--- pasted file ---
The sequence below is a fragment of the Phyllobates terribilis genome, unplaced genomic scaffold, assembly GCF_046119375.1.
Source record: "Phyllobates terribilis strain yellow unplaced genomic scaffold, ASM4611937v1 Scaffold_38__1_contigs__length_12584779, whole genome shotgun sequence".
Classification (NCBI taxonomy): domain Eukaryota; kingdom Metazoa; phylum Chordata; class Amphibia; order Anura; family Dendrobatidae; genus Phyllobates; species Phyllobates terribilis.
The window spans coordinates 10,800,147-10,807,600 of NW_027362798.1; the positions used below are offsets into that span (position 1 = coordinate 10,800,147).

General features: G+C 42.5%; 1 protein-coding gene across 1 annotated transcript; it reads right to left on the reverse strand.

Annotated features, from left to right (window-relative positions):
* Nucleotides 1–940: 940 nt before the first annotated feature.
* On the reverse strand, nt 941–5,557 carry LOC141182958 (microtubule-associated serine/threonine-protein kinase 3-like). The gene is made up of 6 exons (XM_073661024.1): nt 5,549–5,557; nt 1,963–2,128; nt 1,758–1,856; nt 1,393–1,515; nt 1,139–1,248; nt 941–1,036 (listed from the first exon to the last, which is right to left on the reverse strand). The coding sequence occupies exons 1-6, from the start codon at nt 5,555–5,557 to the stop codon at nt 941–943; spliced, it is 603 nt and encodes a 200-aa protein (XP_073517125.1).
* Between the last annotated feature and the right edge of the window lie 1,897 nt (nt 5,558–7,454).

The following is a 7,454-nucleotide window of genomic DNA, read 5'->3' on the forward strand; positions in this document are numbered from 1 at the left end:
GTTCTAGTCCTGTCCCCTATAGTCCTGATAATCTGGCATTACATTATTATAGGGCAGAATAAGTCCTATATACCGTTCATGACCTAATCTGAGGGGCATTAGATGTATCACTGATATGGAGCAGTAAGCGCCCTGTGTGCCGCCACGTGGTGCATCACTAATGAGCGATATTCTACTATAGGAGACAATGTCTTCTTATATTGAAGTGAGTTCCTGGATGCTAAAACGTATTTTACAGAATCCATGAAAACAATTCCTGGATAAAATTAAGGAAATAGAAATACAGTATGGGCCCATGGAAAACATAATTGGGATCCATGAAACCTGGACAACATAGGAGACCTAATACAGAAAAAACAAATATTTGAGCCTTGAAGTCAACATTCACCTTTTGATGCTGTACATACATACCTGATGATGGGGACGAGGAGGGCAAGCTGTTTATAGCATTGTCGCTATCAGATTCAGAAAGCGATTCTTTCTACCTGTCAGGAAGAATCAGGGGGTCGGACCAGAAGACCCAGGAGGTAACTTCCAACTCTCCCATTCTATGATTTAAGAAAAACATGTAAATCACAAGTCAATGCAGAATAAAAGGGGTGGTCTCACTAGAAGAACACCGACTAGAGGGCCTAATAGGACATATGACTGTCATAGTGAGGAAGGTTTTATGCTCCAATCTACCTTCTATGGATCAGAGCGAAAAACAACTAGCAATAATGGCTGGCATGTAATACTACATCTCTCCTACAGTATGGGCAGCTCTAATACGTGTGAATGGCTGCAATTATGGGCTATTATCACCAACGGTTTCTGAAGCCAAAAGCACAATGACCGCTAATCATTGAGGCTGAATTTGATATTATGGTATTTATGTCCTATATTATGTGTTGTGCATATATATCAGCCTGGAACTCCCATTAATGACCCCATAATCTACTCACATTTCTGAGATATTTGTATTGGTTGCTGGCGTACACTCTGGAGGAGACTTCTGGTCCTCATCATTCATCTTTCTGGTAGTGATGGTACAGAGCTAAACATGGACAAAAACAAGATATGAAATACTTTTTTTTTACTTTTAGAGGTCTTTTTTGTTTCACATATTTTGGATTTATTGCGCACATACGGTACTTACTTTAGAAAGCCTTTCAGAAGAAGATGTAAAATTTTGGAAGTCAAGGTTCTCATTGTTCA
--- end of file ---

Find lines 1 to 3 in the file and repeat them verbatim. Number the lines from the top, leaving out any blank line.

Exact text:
The sequence below is a fragment of the Phyllobates terribilis genome, unplaced genomic scaffold, assembly GCF_046119375.1.
Source record: "Phyllobates terribilis strain yellow unplaced genomic scaffold, ASM4611937v1 Scaffold_38__1_contigs__length_12584779, whole genome shotgun sequence".
Classification (NCBI taxonomy): domain Eukaryota; kingdom Metazoa; phylum Chordata; class Amphibia; order Anura; family Dendrobatidae; genus Phyllobates; species Phyllobates terribilis.